Please note: This PhD defence will be given online.
Navid Nasr Esfahani, PhD candidate
David R. Cheriton School of Computer Science
Supervisor: Professor Doug Stinson
An all-or-nothing transform is an invertible function that maps s inputs to s outputs such that, in the calculation of the inverse, the absence of only one output makes it impossible for an adversary to obtain any information about any single input. In this thesis, we generalize this structure in several ways motivated by different applications, and for each generalization, we provide some constructions. For a particular generalization, where we consider the security of t input blocks in the absence of t output blocks, namely, t-all-or-nothing transforms, we provide two applications. We also define a closeness measure and study structures that are close to t-all-or-nothing transforms. Other generalizations consider the situations where:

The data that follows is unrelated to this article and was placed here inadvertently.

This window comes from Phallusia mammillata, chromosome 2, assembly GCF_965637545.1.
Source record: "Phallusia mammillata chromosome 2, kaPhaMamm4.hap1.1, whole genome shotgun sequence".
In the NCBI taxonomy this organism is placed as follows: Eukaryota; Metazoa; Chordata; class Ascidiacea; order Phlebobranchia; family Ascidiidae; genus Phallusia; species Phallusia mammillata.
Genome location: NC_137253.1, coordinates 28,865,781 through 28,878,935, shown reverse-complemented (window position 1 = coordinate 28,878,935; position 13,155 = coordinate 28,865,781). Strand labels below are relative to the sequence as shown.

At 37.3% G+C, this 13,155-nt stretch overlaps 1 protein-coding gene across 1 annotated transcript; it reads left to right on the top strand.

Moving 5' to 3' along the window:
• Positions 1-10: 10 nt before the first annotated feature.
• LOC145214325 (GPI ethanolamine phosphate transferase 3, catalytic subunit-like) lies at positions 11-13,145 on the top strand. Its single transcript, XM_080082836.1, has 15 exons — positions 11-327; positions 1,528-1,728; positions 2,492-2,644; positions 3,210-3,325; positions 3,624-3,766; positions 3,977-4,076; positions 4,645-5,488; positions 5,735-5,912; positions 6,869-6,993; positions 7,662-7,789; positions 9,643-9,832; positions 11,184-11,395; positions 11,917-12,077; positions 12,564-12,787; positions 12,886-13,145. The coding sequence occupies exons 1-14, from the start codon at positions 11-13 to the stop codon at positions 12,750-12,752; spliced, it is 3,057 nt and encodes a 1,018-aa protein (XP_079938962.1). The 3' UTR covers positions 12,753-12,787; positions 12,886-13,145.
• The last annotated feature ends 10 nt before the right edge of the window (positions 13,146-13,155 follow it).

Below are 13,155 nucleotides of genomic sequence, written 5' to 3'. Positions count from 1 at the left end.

- t covers a range of values and the structure maintains its t-all-or-nothingness property for all values of t in that range;
- the transform provides security for a smaller, yet fixed, number of inputs than the number of absent outputs;
- the missing output blocks are only from a fixed subset of the output blocks; and
- the transform generates n outputs so that it can still reconstruct the inputs as long as s outputs are available.
To join this PhD defence on Zoom, please go to https://us02web.zoom.us/j/83792393839?pwd=MzVpbktLazV5NEJyWFNjeFAreXF1UT09.
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